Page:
We recently left the USVI to make our way back to the mainland of the U.S., but before we left we had a few adventures on the magnificent island of St. John. We did not exhaust all the possibilities, because of COVID shutdowns, but we did get a nice little sampling of hiking, snorkeling, and sunsets at anchor. Come take a photographic journey of St. John with us!
Hiking to the Petroglyphs
When we left the British Virgin Islands, our intent was to stop in St. Thomas and provision, then move on to Puerto Rico and stay in a marina while we had some boat work done. (Yes, the best definition of cruising is, by far, “fixing your boat in exotic locations.”) The pandemic shut that plan down, but luckily for us, the USVI’s crisis response was the most generous (and from our perspective, reasonable) throughout the Caribbean. While other islands were issuing curfews and lockdowns, the USVI was still allowing boats to come in for shelter, making it possible for us to shelter in place, yet move the boat when needed and go ashore for necessary items.
We realized after a few days in St. Thomas that PR was no longer an option, so we decided to adopt a new mindset: “Let’s pretend we’re on vacation!” I suggested to Andy. “Let’s sail around to different anchorages in St. John and do what little we’re allowed to do right now, instead of focusing on what we CAN’T do.” He agreed, so we set out for Lameshur Bay on the southern coast of St. John.
Lameshur Bay is beautiful and remote. The downside was no cell signal or internet, but the upside was great snorkeling and access to hiking trails, including the Petroglyph Trail.
It’s a strenuous hike – about 4.5 miles round-trip, at least half of it up steep inclines. I would bring twice as much water, if I did it again. But the sights were incredible! Take a look:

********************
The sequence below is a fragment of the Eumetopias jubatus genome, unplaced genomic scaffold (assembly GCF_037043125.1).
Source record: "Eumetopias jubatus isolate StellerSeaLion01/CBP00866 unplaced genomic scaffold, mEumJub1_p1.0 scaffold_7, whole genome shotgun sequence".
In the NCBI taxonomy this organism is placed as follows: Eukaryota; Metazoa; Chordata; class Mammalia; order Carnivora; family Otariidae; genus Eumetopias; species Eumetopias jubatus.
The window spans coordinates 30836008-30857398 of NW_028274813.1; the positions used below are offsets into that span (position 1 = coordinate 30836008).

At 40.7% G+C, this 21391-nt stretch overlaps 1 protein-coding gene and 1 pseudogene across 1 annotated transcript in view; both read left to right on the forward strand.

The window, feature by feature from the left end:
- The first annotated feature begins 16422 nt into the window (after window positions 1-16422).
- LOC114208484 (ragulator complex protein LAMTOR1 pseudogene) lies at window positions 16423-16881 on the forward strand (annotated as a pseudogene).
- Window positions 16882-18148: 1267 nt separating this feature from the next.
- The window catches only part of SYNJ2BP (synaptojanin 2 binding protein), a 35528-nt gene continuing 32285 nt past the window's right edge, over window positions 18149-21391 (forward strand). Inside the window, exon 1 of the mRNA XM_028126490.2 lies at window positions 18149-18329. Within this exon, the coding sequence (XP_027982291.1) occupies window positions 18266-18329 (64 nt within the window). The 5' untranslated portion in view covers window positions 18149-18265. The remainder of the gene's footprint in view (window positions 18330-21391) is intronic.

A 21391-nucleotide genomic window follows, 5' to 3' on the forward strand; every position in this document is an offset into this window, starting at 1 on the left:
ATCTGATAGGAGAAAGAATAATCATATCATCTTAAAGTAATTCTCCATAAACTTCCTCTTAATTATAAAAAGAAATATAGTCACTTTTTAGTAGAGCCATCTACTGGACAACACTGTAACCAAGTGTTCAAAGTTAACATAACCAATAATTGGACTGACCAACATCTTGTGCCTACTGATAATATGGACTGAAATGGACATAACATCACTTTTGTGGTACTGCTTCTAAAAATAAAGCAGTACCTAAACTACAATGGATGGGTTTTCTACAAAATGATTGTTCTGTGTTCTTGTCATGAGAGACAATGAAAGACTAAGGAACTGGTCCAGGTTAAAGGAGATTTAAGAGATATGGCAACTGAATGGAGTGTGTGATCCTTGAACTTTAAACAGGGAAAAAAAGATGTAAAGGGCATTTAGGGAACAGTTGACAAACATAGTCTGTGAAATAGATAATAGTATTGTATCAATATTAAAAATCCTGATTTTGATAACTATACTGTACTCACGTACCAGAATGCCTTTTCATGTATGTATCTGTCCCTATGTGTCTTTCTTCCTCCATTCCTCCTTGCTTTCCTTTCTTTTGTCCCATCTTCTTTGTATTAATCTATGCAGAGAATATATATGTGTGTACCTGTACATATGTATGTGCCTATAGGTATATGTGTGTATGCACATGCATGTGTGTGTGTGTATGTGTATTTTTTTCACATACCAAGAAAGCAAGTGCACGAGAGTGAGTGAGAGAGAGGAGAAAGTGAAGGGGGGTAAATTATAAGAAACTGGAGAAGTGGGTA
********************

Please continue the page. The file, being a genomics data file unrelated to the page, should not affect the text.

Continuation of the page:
The lengthy uphill hike was worthwhile. Once we reached the end of the trail, we met two other hikers. One was a trail guide for the Boy Scouts, who gave us some local knowledge of the site. He pointed out that the rocks we were looking up at would be a waterfall in the rainy season.
The other thing our fellow hiker showed us was that some of the petroglyphs can be seen not only on the rocks, but also in the reflection of the water in the small pool. I tried to capture this, with only partial success. Spooky, huh?
We also encountered a little wildlife.
The whole hike took us about two hours. And when we got back to Gratitude, we found we had a new neighbor in the mooring field:
Snorkeling Lameshur Bay
Lameshur Bay was one of those idyllic locations where it’s possible to jump off the back of the boat into clear water and swim over to the coral/rock bed for some snorkeling. Here’s a few of the critters I saw when we did:
The ray was a nice surprise – I saw him far below me on my swim back to the boat, skimming the surface of the sea bed. Wasn’t sure the camera would zoom enough to get a decent photo, but I got a few!
Andy used his down time practicing his paddle-boarding. He’s gotten quite good!
And he made a new paddle-boarding friend…
After a few days in this beautiful bay, we decided to move around to the western shore of St. John, to be closer to town (groceries) and perhaps pick up a cell signal. We made some new friends in Caneel Bay and spent a day on the water with them. I’ll leave you with a couple of final shots showing how we spent our evenings there.
It was hard to leave right after meeting cool new people, but that’s cruising life for you! I’m hopeful we’ll meet all these beautiful folks again soon.